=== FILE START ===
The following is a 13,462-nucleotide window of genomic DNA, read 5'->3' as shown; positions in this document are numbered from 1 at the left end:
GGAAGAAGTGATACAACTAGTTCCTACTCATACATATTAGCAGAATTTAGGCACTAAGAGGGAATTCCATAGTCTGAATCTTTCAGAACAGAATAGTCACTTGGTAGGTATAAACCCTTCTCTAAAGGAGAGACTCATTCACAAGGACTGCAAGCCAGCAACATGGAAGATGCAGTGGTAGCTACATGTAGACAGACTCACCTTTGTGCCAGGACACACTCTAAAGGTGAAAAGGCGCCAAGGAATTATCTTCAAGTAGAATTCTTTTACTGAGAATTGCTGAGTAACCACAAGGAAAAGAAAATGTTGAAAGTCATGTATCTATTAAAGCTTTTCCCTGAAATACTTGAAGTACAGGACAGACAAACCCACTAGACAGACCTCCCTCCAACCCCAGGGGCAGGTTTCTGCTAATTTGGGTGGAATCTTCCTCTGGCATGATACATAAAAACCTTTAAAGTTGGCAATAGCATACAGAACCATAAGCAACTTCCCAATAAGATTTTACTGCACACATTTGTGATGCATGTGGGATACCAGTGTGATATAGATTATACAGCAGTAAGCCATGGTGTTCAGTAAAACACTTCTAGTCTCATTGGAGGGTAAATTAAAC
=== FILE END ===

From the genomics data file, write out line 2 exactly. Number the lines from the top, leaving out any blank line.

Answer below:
GGAAGAAGTGATACAACTAGTTCCTACTCATACATATTAGCAGAATTTAGGCACTAAGAGGGAATTCCATAGTCTGAATCTTTCAGAACAGAATAGTCACTTGGTAGGTATAAACCCTTCTCTAAAGGAGAGACTCATTCACAAGGACTGCAAGCCAGCAACATGGAAGATGCAGTGGTAGCTACATGTAGACAGACTCACCTTTGTGCCAGGACACACTCTAAAGGTGAAAAGGCGCCAAGGAATTATCTTCAAGTAGAATTCTTTTACTGAGAATTGCTGAGTAACCACAAGGAAAAGAAAATGTTGAAAGTCATGTATCTATTAAAGCTTTTCCCTGAAATACTTGAAGTACAGGACAGACAAACCCACTAGACAGACCTCCCTCCAACCCCAGGGGCAGGTTTCTGCTAATTTGGGTGGAATCTTCCTCTGGCATGATACATAAAAACCTTTAAAGTTGGCAATAGCATACAGAACCATAAGCAACTTCCCAATAAGATTTTACTGCACACATTTGTGATGCATGTGGGATACCAGTGTGATATAGATTATACAGCAGTAAGCCATGGTGTTCAGTAAAACACTTCTAGTCTCATTGGAGGGTAAATTAAAC